A traditional British London pub serving great, freshly cooked traditional pub food. They also serve a fantastic range of beers from around the world, warming red and crisp white wines and a fantastic selection of spirits.
The Shakespeare's Head which was built in 1735, was originally owned by Thomas & John Shakespeare, who were distant relatives of the poet, William Shakespeare.
In its early days, the tavern stood on the boundary line that divided the lands of the Mercers Company from those of Abingdon, and nearby was the small estate known as Six Acre Fields.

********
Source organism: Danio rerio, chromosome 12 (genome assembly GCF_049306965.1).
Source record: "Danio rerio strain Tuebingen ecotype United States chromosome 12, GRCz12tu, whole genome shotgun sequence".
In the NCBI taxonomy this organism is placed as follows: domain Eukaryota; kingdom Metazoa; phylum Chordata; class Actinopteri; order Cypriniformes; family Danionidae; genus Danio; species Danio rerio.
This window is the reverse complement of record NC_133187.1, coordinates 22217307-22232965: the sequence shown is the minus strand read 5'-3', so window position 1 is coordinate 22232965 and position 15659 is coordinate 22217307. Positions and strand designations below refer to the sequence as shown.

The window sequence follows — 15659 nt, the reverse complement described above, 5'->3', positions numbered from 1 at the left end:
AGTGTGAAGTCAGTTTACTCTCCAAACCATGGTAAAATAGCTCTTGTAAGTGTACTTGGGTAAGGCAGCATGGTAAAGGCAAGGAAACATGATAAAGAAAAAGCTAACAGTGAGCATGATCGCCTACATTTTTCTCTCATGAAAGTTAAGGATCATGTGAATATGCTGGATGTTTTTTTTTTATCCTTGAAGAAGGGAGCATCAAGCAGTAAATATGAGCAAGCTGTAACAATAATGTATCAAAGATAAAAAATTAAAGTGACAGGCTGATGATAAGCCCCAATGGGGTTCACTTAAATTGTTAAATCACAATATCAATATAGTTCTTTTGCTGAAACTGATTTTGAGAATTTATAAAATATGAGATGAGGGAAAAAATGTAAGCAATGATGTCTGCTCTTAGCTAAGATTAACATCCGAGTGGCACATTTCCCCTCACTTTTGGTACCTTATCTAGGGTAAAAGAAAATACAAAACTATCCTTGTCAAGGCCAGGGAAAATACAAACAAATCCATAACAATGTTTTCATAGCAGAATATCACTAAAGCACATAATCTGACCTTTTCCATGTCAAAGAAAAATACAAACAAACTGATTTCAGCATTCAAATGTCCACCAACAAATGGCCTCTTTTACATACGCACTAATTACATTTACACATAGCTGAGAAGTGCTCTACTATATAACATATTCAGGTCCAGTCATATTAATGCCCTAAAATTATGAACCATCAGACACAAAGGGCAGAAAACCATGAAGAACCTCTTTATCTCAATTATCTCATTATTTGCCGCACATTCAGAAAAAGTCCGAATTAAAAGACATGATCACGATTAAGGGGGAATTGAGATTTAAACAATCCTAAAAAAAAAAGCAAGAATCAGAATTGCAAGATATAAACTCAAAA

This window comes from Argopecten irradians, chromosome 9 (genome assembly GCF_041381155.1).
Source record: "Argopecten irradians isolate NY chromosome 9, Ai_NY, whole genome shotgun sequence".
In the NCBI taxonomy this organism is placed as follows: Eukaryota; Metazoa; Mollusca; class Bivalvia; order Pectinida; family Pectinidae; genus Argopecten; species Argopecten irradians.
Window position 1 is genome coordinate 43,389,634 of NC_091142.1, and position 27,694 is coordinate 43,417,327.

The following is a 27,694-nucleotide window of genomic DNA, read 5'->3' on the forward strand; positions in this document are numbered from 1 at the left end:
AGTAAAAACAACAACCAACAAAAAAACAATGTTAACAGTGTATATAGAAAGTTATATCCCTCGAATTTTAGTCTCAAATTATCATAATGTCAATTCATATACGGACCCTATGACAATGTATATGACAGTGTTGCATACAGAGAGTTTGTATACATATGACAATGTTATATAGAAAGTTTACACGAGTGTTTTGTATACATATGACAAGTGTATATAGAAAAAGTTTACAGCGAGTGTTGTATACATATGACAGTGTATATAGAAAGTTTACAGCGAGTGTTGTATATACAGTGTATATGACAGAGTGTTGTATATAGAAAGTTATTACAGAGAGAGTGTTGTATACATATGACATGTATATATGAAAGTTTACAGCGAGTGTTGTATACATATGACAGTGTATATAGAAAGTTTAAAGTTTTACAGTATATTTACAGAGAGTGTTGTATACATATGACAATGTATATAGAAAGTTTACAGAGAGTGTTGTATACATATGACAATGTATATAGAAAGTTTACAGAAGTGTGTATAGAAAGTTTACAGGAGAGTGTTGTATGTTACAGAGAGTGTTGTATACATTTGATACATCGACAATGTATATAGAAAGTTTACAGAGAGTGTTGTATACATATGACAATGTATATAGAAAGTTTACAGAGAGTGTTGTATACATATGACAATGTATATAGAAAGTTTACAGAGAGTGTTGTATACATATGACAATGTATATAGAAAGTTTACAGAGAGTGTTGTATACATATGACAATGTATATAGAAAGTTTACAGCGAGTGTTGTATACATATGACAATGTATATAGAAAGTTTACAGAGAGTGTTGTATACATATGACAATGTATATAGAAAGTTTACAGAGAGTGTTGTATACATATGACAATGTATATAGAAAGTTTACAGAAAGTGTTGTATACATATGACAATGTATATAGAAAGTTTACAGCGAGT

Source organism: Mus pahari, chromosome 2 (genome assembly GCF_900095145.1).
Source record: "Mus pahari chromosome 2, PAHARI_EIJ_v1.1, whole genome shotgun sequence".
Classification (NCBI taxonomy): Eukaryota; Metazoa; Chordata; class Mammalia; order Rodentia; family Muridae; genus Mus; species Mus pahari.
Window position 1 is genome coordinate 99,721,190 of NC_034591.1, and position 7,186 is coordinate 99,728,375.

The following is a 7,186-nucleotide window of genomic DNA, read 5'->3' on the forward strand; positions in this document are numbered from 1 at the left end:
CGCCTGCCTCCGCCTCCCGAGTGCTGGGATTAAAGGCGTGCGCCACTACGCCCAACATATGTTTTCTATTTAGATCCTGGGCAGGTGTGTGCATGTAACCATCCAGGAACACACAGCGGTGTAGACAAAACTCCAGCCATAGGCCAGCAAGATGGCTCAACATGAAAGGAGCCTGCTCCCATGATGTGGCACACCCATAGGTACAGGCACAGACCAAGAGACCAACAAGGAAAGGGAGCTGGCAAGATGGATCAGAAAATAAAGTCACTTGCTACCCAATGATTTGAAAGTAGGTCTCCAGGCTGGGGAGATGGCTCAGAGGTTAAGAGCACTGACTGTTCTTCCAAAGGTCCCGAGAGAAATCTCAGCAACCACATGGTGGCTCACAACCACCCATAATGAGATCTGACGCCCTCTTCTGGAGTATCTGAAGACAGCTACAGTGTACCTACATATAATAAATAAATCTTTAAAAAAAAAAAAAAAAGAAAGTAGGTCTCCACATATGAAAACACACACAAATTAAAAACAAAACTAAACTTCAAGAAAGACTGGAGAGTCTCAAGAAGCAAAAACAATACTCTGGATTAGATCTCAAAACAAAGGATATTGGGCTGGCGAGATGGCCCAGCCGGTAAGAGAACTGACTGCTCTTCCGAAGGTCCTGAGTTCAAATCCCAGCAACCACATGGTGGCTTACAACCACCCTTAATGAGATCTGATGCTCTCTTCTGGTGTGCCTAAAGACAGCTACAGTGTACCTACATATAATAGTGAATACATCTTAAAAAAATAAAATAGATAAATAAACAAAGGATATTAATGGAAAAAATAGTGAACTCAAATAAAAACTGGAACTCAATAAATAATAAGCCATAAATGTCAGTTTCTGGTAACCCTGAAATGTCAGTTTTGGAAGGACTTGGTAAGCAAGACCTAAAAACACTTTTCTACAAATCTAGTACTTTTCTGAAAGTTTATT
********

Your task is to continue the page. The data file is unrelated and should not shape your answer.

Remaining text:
During the Victorian period, the field was the site of the riding school, belonging to Major Henry Foubert, whose name is commemorated by neighbouring Foubert's Place.
Dominating its Northern end, is the pub's inn sign which is a reproduction of Martin Droeshouts' portrait of Shakespeare when the poet was at the pinnacle of his genius. On another part of the building is Shakespeare's life size bust which appears to be gazing down at the busy street below. A close examination of the bust will show one of the poet's hands is missing. This occurred during World War II when a bomb dropped nearby.